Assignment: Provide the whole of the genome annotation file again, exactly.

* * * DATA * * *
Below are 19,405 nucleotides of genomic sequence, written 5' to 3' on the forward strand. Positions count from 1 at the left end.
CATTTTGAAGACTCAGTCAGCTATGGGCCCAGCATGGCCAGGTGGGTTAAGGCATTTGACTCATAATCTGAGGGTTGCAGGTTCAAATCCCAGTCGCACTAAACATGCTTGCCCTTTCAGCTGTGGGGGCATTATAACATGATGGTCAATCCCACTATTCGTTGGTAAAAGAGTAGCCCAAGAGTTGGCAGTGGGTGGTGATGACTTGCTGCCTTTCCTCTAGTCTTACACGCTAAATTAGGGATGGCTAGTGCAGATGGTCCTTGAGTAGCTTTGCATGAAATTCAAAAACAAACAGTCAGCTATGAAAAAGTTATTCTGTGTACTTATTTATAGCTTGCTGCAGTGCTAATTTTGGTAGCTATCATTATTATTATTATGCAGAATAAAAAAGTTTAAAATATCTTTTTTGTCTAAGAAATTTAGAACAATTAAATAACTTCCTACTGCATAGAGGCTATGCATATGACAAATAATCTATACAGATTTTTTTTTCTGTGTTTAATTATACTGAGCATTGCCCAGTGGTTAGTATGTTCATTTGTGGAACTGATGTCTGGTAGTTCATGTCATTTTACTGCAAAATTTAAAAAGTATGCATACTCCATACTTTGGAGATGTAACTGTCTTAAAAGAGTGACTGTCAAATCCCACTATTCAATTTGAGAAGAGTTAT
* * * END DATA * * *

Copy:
Below are 19,405 nucleotides of genomic sequence, written 5' to 3' on the forward strand. Positions count from 1 at the left end.
CATTTTGAAGACTCAGTCAGCTATGGGCCCAGCATGGCCAGGTGGGTTAAGGCATTTGACTCATAATCTGAGGGTTGCAGGTTCAAATCCCAGTCGCACTAAACATGCTTGCCCTTTCAGCTGTGGGGGCATTATAACATGATGGTCAATCCCACTATTCGTTGGTAAAAGAGTAGCCCAAGAGTTGGCAGTGGGTGGTGATGACTTGCTGCCTTTCCTCTAGTCTTACACGCTAAATTAGGGATGGCTAGTGCAGATGGTCCTTGAGTAGCTTTGCATGAAATTCAAAAACAAACAGTCAGCTATGAAAAAGTTATTCTGTGTACTTATTTATAGCTTGCTGCAGTGCTAATTTTGGTAGCTATCATTATTATTATTATGCAGAATAAAAAAGTTTAAAATATCTTTTTTGTCTAAGAAATTTAGAACAATTAAATAACTTCCTACTGCATAGAGGCTATGCATATGACAAATAATCTATACAGATTTTTTTTTCTGTGTTTAATTATACTGAGCATTGCCCAGTGGTTAGTATGTTCATTTGTGGAACTGATGTCTGGTAGTTCATGTCATTTTACTGCAAAATTTAAAAAGTATGCATACTCCATACTTTGGAGATGTAACTGTCTTAAAAGAGTGACTGTCAAATCCCACTATTCAATTTGAGAAGAGTTAT